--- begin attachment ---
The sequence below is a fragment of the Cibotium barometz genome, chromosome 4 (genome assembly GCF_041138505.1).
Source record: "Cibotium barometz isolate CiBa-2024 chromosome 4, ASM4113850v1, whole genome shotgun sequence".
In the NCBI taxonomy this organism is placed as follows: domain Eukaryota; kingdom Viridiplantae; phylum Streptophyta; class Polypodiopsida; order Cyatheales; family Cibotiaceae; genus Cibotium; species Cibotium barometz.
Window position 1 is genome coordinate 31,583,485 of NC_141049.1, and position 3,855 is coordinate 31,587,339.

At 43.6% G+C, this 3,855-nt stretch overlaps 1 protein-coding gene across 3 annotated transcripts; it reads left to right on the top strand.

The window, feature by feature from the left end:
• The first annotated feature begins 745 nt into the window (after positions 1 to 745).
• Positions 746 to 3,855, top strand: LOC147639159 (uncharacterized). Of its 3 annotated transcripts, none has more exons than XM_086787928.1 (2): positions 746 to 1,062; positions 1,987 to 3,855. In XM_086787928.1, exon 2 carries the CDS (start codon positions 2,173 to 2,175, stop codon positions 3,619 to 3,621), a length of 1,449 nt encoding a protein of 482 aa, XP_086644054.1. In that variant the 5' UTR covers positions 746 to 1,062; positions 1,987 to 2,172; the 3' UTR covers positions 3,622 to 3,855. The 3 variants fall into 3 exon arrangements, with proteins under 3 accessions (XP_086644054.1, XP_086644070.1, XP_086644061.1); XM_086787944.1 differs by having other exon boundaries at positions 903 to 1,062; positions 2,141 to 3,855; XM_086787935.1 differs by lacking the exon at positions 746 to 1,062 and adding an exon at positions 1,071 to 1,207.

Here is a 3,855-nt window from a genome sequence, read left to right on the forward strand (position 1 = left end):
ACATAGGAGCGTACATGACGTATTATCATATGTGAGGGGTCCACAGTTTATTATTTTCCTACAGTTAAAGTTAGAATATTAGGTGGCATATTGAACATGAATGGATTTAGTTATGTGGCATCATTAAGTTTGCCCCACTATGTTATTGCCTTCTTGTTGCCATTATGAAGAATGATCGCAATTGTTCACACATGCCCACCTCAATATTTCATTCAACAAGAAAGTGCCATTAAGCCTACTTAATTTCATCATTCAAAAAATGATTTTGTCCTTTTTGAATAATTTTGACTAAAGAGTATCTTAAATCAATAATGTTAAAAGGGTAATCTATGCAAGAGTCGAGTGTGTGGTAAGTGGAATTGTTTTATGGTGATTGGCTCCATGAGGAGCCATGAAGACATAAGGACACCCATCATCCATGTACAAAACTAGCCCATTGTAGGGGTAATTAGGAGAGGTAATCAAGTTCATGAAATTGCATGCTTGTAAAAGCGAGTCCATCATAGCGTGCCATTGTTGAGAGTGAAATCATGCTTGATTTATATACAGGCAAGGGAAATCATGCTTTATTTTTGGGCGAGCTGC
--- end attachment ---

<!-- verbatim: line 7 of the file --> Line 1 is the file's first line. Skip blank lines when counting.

• The first annotated feature begins 745 nt into the window (after positions 1 to 745).